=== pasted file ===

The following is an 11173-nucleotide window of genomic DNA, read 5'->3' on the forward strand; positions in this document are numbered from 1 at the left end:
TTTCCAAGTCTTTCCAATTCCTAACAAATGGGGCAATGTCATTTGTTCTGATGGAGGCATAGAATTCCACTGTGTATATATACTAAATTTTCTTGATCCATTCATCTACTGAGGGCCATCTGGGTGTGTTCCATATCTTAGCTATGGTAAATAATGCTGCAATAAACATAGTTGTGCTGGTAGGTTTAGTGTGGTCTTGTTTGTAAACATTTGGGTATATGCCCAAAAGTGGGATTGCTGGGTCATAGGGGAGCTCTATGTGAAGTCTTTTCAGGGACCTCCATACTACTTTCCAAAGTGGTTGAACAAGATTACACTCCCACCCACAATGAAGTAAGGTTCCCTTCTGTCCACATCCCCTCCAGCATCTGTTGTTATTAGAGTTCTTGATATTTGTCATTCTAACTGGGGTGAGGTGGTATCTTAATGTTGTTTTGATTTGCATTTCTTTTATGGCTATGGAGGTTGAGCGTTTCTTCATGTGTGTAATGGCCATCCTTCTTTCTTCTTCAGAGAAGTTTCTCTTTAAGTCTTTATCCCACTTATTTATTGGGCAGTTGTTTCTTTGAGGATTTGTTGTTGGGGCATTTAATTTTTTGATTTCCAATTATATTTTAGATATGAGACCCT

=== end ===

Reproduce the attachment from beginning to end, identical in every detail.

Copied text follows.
The following is an 11173-nucleotide window of genomic DNA, read 5'->3' on the forward strand; positions in this document are numbered from 1 at the left end:
TTTCCAAGTCTTTCCAATTCCTAACAAATGGGGCAATGTCATTTGTTCTGATGGAGGCATAGAATTCCACTGTGTATATATACTAAATTTTCTTGATCCATTCATCTACTGAGGGCCATCTGGGTGTGTTCCATATCTTAGCTATGGTAAATAATGCTGCAATAAACATAGTTGTGCTGGTAGGTTTAGTGTGGTCTTGTTTGTAAACATTTGGGTATATGCCCAAAAGTGGGATTGCTGGGTCATAGGGGAGCTCTATGTGAAGTCTTTTCAGGGACCTCCATACTACTTTCCAAAGTGGTTGAACAAGATTACACTCCCACCCACAATGAAGTAAGGTTCCCTTCTGTCCACATCCCCTCCAGCATCTGTTGTTATTAGAGTTCTTGATATTTGTCATTCTAACTGGGGTGAGGTGGTATCTTAATGTTGTTTTGATTTGCATTTCTTTTATGGCTATGGAGGTTGAGCGTTTCTTCATGTGTGTAATGGCCATCCTTCTTTCTTCTTCAGAGAAGTTTCTCTTTAAGTCTTTATCCCACTTATTTATTGGGCAGTTGTTTCTTTGAGGATTTGTTGTTGGGGCATTTAATTTTTTGATTTCCAATTATATTTTAGATATGAGACCCT